On April 27, 2023, the United States Court of Appeals for the Fifth Circuit denied Brent Ray Brewer’s application for a certificate of appealability under 28 U.S.C. § 2253(c)(2). Brewer was convicted of capital murder and sentenced to death by a Texas court in 1991, and was resentenced to death in 2009 after the United States Supreme Court ordered a resentencing in 2007.
Brewer had exhausted his state remedies and had petitioned for federal habeas relief, but the district court denied his petition and did not certify any questions for appellate review. Brewer sought a certificate of appealability, which was denied by the Fifth Circuit.
The court’s decision came after Brewer filed his second amended petition for a writ of habeas corpus in federal district court, asserting fourteen claims for relief, which were all denied by the district court. The Fifth Circuit held that Brewer failed to demonstrate that reasonable jurists would find the district court’s assessment of his constitutional claims debatable or wrong, which is required to grant a certificate of appealability.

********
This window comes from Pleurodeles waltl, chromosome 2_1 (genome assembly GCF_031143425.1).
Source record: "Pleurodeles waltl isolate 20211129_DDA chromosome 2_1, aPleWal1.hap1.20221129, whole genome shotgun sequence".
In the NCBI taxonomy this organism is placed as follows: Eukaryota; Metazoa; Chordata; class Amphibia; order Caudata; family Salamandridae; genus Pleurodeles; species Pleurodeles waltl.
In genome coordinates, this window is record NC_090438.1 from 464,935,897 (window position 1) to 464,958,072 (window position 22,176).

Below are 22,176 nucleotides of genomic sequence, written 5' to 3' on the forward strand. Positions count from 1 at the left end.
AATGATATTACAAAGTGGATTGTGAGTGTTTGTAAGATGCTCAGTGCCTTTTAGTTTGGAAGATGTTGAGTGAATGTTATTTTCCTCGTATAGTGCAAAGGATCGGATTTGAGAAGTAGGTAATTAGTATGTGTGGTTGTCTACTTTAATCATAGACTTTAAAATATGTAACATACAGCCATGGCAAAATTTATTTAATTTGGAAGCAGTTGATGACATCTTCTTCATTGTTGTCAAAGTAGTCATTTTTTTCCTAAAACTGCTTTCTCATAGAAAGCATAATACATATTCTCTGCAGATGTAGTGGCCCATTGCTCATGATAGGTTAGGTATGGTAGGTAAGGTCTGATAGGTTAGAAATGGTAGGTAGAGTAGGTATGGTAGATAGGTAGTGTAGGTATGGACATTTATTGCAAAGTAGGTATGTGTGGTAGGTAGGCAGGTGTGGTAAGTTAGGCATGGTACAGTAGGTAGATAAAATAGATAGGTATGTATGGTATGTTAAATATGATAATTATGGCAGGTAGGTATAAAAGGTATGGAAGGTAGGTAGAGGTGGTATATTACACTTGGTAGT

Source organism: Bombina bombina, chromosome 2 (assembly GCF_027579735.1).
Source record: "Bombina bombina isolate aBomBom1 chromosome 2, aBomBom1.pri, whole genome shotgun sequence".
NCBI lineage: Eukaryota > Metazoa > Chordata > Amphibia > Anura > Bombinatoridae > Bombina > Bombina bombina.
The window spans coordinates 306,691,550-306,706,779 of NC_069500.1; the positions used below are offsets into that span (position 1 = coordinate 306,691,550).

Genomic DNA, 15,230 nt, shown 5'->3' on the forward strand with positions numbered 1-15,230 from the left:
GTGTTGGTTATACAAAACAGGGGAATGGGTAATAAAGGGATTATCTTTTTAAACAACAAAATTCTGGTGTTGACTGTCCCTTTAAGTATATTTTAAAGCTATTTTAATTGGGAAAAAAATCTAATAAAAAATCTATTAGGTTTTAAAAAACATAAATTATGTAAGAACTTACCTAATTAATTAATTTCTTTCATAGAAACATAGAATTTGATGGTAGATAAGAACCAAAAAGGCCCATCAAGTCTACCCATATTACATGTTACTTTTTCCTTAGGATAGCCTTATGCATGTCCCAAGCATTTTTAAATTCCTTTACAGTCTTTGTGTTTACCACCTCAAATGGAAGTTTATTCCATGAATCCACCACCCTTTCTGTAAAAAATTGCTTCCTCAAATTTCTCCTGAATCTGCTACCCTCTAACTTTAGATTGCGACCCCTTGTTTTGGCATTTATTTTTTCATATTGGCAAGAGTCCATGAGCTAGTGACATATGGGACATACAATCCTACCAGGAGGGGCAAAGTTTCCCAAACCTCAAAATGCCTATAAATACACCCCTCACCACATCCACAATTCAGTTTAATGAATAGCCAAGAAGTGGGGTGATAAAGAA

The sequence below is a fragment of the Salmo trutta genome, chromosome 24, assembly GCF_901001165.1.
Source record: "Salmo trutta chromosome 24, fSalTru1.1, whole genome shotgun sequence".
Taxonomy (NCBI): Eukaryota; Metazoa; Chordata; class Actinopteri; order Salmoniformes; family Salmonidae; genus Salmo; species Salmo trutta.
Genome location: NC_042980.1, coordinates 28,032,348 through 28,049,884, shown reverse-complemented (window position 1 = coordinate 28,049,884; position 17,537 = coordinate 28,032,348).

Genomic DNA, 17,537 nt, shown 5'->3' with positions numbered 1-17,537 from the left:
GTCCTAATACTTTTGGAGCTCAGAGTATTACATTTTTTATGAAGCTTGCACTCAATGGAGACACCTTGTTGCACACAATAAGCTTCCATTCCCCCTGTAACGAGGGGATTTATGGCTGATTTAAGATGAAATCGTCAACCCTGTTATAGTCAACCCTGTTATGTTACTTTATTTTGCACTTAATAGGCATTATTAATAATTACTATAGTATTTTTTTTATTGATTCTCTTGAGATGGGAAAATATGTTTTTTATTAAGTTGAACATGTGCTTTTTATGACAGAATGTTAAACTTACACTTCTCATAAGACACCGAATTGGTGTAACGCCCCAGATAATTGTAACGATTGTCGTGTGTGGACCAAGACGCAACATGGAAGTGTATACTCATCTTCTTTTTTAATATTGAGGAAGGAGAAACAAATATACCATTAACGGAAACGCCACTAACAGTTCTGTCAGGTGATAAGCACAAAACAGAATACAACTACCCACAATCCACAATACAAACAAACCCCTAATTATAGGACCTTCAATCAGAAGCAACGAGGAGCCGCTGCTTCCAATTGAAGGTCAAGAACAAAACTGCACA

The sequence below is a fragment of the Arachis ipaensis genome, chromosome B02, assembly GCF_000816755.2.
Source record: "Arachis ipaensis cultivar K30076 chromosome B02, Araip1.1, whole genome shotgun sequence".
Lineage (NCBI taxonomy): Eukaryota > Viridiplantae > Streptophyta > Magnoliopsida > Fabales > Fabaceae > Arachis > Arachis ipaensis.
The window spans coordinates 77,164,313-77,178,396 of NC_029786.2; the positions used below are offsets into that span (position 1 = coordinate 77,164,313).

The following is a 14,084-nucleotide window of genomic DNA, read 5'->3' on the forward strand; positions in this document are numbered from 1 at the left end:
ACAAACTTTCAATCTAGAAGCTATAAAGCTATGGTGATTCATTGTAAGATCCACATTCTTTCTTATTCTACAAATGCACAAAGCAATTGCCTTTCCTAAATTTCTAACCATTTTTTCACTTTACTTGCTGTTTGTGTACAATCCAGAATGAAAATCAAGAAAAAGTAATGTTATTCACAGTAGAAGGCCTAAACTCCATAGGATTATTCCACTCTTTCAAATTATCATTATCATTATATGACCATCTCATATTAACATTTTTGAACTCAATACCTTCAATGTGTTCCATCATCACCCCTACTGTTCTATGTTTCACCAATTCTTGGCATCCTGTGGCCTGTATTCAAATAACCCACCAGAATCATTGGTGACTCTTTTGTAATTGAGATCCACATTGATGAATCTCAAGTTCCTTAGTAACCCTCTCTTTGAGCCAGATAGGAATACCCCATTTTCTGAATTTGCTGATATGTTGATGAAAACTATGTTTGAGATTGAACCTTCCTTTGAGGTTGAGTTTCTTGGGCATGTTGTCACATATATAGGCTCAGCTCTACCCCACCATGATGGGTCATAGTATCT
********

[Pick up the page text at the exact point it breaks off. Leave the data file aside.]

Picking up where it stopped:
Brewer’s case has been a multi-year saga of direct and collateral challenges to his conviction and sentence. In 1990, he and his girlfriend approached Robert Laminack outside his flooring store in Amarillo, Texas and Brewer began to stab him in the neck with a butterfly knife. Laminack bled to death after losing consciousness. Brewer was convicted of capital murder and sentenced to death in 1991.
In the 2009 retrial of the sentencing, the state presented much of the same evidence as it had in Brewer’s first trial, including testimony from witnesses and physical evidence. Kristie Nystrom, Brewer’s former girlfriend and accomplice in the murder of Robert Laminack, also testified and gave a firsthand account of the killing.
Brewer’s case has been closely watched by death penalty opponents, who argue that his case highlights the flaws in the capital punishment system. Despite the denial of his application for a certificate of appealability, Brewer may still pursue further appeals, but the likelihood of success is uncertain.